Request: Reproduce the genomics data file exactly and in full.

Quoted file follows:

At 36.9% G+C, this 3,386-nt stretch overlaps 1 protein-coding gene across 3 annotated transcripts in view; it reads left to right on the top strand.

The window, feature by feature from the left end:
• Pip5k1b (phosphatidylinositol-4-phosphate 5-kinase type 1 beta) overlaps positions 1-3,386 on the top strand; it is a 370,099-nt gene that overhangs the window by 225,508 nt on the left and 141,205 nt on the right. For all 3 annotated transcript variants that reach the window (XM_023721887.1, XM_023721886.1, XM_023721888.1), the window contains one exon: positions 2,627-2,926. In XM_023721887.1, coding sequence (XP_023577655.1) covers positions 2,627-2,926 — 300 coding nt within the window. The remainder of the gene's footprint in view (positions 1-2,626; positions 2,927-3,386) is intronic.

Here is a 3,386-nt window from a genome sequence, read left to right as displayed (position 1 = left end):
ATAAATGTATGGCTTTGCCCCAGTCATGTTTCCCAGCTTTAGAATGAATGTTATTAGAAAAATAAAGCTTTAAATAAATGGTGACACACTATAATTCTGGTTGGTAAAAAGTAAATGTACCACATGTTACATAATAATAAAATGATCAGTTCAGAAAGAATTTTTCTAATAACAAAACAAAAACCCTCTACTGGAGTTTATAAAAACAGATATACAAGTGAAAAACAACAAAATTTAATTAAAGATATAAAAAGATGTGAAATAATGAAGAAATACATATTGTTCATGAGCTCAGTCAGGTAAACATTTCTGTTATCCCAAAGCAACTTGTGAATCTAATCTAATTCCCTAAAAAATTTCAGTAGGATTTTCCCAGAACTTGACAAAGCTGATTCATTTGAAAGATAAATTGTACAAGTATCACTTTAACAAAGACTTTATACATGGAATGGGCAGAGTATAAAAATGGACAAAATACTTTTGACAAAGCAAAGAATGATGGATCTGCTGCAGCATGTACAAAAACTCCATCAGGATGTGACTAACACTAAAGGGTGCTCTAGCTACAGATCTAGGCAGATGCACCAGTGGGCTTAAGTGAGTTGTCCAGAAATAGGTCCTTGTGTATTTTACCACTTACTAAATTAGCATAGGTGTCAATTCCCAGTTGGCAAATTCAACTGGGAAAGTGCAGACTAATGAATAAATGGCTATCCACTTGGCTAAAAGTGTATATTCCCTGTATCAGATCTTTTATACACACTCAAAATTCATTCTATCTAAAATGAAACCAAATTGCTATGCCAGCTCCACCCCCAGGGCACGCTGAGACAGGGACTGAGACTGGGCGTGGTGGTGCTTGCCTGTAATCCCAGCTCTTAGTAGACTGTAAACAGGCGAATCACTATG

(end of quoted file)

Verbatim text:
At 36.9% G+C, this 3,386-nt stretch overlaps 1 protein-coding gene across 3 annotated transcripts in view; it reads left to right on the top strand.

The window, feature by feature from the left end:
• Pip5k1b (phosphatidylinositol-4-phosphate 5-kinase type 1 beta) overlaps positions 1-3,386 on the top strand; it is a 370,099-nt gene that overhangs the window by 225,508 nt on the left and 141,205 nt on the right. For all 3 annotated transcript variants that reach the window (XM_023721887.1, XM_023721886.1, XM_023721888.1), the window contains one exon: positions 2,627-2,926. In XM_023721887.1, coding sequence (XP_023577655.1) covers positions 2,627-2,926 — 300 coding nt within the window. The remainder of the gene's footprint in view (positions 1-2,626; positions 2,927-3,386) is intronic.

Here is a 3,386-nt window from a genome sequence, read left to right as displayed (position 1 = left end):
ATAAATGTATGGCTTTGCCCCAGTCATGTTTCCCAGCTTTAGAATGAATGTTATTAGAAAAATAAAGCTTTAAATAAATGGTGACACACTATAATTCTGGTTGGTAAAAAGTAAATGTACCACATGTTACATAATAATAAAATGATCAGTTCAGAAAGAATTTTTCTAATAACAAAACAAAAACCCTCTACTGGAGTTTATAAAAACAGATATACAAGTGAAAAACAACAAAATTTAATTAAAGATATAAAAAGATGTGAAATAATGAAGAAATACATATTGTTCATGAGCTCAGTCAGGTAAACATTTCTGTTATCCCAAAGCAACTTGTGAATCTAATCTAATTCCCTAAAAAATTTCAGTAGGATTTTCCCAGAACTTGACAAAGCTGATTCATTTGAAAGATAAATTGTACAAGTATCACTTTAACAAAGACTTTATACATGGAATGGGCAGAGTATAAAAATGGACAAAATACTTTTGACAAAGCAAAGAATGATGGATCTGCTGCAGCATGTACAAAAACTCCATCAGGATGTGACTAACACTAAAGGGTGCTCTAGCTACAGATCTAGGCAGATGCACCAGTGGGCTTAAGTGAGTTGTCCAGAAATAGGTCCTTGTGTATTTTACCACTTACTAAATTAGCATAGGTGTCAATTCCCAGTTGGCAAATTCAACTGGGAAAGTGCAGACTAATGAATAAATGGCTATCCACTTGGCTAAAAGTGTATATTCCCTGTATCAGATCTTTTATACACACTCAAAATTCATTCTATCTAAAATGAAACCAAATTGCTATGCCAGCTCCACCCCCAGGGCACGCTGAGACAGGGACTGAGACTGGGCGTGGTGGTGCTTGCCTGTAATCCCAGCTCTTAGTAGACTGTAAACAGGCGAATCACTATG